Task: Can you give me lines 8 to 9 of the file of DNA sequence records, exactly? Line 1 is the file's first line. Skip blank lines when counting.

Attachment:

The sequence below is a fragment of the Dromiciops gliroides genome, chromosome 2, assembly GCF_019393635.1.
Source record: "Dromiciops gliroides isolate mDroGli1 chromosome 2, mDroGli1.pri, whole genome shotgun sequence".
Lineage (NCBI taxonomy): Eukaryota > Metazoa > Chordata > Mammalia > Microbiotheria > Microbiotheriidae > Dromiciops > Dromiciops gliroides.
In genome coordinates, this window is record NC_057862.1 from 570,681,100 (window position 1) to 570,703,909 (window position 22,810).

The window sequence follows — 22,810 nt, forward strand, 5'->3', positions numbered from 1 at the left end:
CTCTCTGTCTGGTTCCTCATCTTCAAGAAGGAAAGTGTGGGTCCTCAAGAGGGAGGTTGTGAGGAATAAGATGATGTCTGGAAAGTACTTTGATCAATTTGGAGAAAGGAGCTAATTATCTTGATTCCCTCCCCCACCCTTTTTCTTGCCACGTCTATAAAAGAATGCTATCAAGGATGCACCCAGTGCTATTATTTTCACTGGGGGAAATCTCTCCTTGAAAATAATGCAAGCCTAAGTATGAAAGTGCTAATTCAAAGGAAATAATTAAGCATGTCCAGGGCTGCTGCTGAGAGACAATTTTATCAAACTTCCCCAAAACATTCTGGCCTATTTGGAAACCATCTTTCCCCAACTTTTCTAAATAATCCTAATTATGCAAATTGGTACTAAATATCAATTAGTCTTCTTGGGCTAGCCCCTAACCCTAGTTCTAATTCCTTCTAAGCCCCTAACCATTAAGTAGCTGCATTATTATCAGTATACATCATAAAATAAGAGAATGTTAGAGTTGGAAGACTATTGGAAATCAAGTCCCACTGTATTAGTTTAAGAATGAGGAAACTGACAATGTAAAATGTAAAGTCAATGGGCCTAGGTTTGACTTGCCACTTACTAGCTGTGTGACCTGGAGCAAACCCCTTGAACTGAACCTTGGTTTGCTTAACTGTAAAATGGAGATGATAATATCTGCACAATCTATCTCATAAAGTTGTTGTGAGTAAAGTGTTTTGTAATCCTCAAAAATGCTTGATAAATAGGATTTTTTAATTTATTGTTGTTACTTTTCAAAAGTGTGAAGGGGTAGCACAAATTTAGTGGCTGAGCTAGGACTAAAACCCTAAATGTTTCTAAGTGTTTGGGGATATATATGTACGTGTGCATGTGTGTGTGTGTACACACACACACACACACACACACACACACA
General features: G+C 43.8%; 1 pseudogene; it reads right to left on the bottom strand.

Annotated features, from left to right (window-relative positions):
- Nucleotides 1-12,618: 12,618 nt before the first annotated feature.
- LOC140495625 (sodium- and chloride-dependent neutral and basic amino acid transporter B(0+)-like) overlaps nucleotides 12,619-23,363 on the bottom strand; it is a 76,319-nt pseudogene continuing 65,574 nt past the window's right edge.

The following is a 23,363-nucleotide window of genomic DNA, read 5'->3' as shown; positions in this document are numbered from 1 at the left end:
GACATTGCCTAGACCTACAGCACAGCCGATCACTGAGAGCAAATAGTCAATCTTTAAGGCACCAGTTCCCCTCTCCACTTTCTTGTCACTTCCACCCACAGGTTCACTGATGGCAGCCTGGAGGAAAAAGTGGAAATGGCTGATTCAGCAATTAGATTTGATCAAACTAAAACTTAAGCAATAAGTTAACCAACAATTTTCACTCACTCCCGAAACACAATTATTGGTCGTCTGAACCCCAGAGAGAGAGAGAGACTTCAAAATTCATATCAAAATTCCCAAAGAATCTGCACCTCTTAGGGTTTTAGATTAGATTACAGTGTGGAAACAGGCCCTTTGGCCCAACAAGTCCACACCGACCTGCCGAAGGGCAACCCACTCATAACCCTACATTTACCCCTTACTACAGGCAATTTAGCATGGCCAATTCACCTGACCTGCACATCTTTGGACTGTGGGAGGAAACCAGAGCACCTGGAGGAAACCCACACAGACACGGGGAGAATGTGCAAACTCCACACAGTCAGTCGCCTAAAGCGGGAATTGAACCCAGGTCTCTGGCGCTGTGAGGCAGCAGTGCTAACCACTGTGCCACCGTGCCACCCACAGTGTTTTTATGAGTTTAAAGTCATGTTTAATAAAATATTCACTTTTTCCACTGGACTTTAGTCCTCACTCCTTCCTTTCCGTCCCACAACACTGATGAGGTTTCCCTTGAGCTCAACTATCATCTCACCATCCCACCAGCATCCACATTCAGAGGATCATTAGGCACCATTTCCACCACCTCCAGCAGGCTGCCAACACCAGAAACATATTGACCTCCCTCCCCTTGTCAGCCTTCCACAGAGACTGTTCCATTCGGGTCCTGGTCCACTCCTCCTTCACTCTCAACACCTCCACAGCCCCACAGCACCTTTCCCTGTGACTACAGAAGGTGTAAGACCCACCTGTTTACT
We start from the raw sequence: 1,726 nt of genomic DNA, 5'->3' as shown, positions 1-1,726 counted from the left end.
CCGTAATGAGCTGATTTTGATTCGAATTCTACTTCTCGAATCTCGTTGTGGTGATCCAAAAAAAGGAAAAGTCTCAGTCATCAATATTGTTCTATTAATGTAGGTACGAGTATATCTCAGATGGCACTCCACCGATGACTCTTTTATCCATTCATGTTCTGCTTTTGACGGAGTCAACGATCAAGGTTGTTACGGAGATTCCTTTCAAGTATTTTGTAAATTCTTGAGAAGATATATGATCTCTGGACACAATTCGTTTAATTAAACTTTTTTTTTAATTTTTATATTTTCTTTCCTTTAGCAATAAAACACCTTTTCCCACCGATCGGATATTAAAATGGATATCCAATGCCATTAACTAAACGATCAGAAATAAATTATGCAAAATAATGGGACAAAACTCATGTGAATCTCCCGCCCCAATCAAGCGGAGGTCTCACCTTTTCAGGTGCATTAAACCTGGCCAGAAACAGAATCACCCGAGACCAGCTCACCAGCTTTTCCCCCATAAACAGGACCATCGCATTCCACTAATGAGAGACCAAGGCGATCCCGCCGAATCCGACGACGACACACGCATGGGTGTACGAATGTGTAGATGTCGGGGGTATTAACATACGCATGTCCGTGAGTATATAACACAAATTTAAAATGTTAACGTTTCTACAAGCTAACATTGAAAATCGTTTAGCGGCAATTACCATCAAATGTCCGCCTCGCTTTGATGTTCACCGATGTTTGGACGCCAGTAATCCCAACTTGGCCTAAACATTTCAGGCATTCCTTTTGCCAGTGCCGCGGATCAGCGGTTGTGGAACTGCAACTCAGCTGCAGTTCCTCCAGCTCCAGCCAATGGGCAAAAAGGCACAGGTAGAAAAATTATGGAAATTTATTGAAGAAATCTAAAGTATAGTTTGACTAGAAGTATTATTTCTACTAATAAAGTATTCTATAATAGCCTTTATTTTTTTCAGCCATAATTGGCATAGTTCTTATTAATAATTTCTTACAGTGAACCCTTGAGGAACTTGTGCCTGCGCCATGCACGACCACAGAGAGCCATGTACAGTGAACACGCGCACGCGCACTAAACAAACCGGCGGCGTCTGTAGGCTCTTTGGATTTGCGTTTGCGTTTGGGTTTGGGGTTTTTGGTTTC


Annotated features, from left to right (window-relative positions):
- Nucleotides 1-12,618: 12,618 nt before the first annotated feature.